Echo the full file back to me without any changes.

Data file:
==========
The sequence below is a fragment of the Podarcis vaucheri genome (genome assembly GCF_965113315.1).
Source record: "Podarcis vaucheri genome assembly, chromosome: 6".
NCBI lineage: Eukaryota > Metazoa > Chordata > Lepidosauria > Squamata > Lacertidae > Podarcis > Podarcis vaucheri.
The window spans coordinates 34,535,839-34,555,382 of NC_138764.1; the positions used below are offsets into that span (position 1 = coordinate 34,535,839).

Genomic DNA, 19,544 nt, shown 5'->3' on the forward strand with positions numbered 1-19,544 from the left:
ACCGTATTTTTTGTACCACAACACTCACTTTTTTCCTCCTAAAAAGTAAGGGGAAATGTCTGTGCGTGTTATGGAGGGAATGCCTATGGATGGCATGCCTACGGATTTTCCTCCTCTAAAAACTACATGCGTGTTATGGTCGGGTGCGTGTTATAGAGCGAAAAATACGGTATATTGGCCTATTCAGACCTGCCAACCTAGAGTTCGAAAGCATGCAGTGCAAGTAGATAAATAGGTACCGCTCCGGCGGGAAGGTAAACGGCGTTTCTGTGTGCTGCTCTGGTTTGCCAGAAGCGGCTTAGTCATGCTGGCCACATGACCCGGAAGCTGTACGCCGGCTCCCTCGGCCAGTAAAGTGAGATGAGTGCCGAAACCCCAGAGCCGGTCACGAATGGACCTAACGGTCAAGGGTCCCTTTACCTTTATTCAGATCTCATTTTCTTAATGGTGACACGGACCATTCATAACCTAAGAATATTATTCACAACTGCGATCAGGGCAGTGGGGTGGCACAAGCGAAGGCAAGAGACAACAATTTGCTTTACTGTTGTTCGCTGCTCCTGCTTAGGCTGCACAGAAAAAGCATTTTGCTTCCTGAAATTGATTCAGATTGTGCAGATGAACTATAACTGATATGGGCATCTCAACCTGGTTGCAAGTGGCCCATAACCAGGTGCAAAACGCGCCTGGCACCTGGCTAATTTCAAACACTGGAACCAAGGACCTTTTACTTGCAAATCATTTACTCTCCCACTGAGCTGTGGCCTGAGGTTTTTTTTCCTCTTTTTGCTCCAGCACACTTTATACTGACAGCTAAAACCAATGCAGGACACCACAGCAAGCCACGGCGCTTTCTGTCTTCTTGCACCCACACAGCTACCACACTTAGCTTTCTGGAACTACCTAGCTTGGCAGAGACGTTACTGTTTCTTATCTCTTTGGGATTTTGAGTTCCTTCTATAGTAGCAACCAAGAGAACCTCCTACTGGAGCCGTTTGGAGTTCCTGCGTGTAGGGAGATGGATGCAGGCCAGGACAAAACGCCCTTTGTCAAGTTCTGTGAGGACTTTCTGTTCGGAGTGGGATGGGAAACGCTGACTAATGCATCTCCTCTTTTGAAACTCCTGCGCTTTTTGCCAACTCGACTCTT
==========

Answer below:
The sequence below is a fragment of the Podarcis vaucheri genome (genome assembly GCF_965113315.1).
Source record: "Podarcis vaucheri genome assembly, chromosome: 6".
NCBI lineage: Eukaryota > Metazoa > Chordata > Lepidosauria > Squamata > Lacertidae > Podarcis > Podarcis vaucheri.
The window spans coordinates 34,535,839-34,555,382 of NC_138764.1; the positions used below are offsets into that span (position 1 = coordinate 34,535,839).

Genomic DNA, 19,544 nt, shown 5'->3' on the forward strand with positions numbered 1-19,544 from the left:
ACCGTATTTTTTGTACCACAACACTCACTTTTTTCCTCCTAAAAAGTAAGGGGAAATGTCTGTGCGTGTTATGGAGGGAATGCCTATGGATGGCATGCCTACGGATTTTCCTCCTCTAAAAACTACATGCGTGTTATGGTCGGGTGCGTGTTATAGAGCGAAAAATACGGTATATTGGCCTATTCAGACCTGCCAACCTAGAGTTCGAAAGCATGCAGTGCAAGTAGATAAATAGGTACCGCTCCGGCGGGAAGGTAAACGGCGTTTCTGTGTGCTGCTCTGGTTTGCCAGAAGCGGCTTAGTCATGCTGGCCACATGACCCGGAAGCTGTACGCCGGCTCCCTCGGCCAGTAAAGTGAGATGAGTGCCGAAACCCCAGAGCCGGTCACGAATGGACCTAACGGTCAAGGGTCCCTTTACCTTTATTCAGATCTCATTTTCTTAATGGTGACACGGACCATTCATAACCTAAGAATATTATTCACAACTGCGATCAGGGCAGTGGGGTGGCACAAGCGAAGGCAAGAGACAACAATTTGCTTTACTGTTGTTCGCTGCTCCTGCTTAGGCTGCACAGAAAAAGCATTTTGCTTCCTGAAATTGATTCAGATTGTGCAGATGAACTATAACTGATATGGGCATCTCAACCTGGTTGCAAGTGGCCCATAACCAGGTGCAAAACGCGCCTGGCACCTGGCTAATTTCAAACACTGGAACCAAGGACCTTTTACTTGCAAATCATTTACTCTCCCACTGAGCTGTGGCCTGAGGTTTTTTTTCCTCTTTTTGCTCCAGCACACTTTATACTGACAGCTAAAACCAATGCAGGACACCACAGCAAGCCACGGCGCTTTCTGTCTTCTTGCACCCACACAGCTACCACACTTAGCTTTCTGGAACTACCTAGCTTGGCAGAGACGTTACTGTTTCTTATCTCTTTGGGATTTTGAGTTCCTTCTATAGTAGCAACCAAGAGAACCTCCTACTGGAGCCGTTTGGAGTTCCTGCGTGTAGGGAGATGGATGCAGGCCAGGACAAAACGCCCTTTGTCAAGTTCTGTGAGGACTTTCTGTTCGGAGTGGGATGGGAAACGCTGACTAATGCATCTCCTCTTTTGAAACTCCTGCGCTTTTTGCCAACTCGACTCTT